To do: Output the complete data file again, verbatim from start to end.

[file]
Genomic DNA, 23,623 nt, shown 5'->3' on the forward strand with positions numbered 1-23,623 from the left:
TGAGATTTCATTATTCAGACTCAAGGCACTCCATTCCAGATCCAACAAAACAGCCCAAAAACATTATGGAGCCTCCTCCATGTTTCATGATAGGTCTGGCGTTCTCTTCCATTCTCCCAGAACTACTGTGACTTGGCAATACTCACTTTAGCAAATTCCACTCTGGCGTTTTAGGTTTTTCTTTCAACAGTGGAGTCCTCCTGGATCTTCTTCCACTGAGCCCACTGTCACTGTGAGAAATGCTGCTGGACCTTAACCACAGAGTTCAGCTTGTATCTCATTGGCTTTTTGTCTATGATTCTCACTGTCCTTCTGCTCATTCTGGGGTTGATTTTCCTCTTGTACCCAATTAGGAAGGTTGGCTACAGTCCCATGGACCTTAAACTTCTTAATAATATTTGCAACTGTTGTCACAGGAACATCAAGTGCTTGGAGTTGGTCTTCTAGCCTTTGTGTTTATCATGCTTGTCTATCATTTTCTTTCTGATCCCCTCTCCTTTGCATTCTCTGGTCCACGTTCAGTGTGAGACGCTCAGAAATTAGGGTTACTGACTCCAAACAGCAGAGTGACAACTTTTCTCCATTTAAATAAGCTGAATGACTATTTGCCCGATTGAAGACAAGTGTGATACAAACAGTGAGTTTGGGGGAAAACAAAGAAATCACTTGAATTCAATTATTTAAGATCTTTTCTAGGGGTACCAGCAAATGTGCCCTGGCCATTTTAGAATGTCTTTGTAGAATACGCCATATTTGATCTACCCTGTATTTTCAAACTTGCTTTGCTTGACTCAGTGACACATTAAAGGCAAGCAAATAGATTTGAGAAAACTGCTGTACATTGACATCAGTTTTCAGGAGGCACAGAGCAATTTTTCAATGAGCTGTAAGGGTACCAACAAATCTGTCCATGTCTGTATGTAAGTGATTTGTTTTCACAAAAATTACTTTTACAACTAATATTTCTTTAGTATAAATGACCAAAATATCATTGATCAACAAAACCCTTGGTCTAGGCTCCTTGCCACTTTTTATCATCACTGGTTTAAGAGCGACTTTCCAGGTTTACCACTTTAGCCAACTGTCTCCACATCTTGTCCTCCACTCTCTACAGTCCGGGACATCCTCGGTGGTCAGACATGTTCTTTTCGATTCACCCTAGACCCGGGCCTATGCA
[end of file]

Genomic DNA, 23,623 nt, shown 5'->3' on the forward strand with positions numbered 1-23,623 from the left:
TGAGATTTCATTATTCAGACTCAAGGCACTCCATTCCAGATCCAACAAAACAGCCCAAAAACATTATGGAGCCTCCTCCATGTTTCATGATAGGTCTGGCGTTCTCTTCCATTCTCCCAGAACTACTGTGACTTGGCAATACTCACTTTAGCAAATTCCACTCTGGCGTTTTAGGTTTTTCTTTCAACAGTGGAGTCCTCCTGGATCTTCTTCCACTGAGCCCACTGTCACTGTGAGAAATGCTGCTGGACCTTAACCACAGAGTTCAGCTTGTATCTCATTGGCTTTTTGTCTATGATTCTCACTGTCCTTCTGCTCATTCTGGGGTTGATTTTCCTCTTGTACCCAATTAGGAAGGTTGGCTACAGTCCCATGGACCTTAAACTTCTTAATAATATTTGCAACTGTTGTCACAGGAACATCAAGTGCTTGGAGTTGGTCTTCTAGCCTTTGTGTTTATCATGCTTGTCTATCATTTTCTTTCTGATCCCCTCTCCTTTGCATTCTCTGGTCCACGTTCAGTGTGAGACGCTCAGAAATTAGGGTTACTGACTCCAAACAGCAGAGTGACAACTTTTCTCCATTTAAATAAGCTGAATGACTATTTGCCCGATTGAAGACAAGTGTGATACAAACAGTGAGTTTGGGGGAAAACAAAGAAATCACTTGAATTCAATTATTTAAGATCTTTTCTAGGGGTACCAGCAAATGTGCCCTGGCCATTTTAGAATGTCTTTGTAGAATACGCCATATTTGATCTACCCTGTATTTTCAAACTTGCTTTGCTTGACTCAGTGACACATTAAAGGCAAGCAAATAGATTTGAGAAAACTGCTGTACATTGACATCAGTTTTCAGGAGGCACAGAGCAATTTTTCAATGAGCTGTAAGGGTACCAACAAATCTGTCCATGTCTGTATGTAAGTGATTTGTTTTCACAAAAATTACTTTTACAACTAATATTTCTTTAGTATAAATGACCAAAATATCATTGATCAACAAAACCCTTGGTCTAGGCTCCTTGCCACTTTTTATCATCACTGGTTTAAGAGCGACTTTCCAGGTTTACCACTTTAGCCAACTGTCTCCACATCTTGTCCTCCACTCTCTACAGTCCGGGACATCCTCGGTGGTCAGACATGTTCTTTTCGATTCACCCTAGACCCGGGCCTATGCA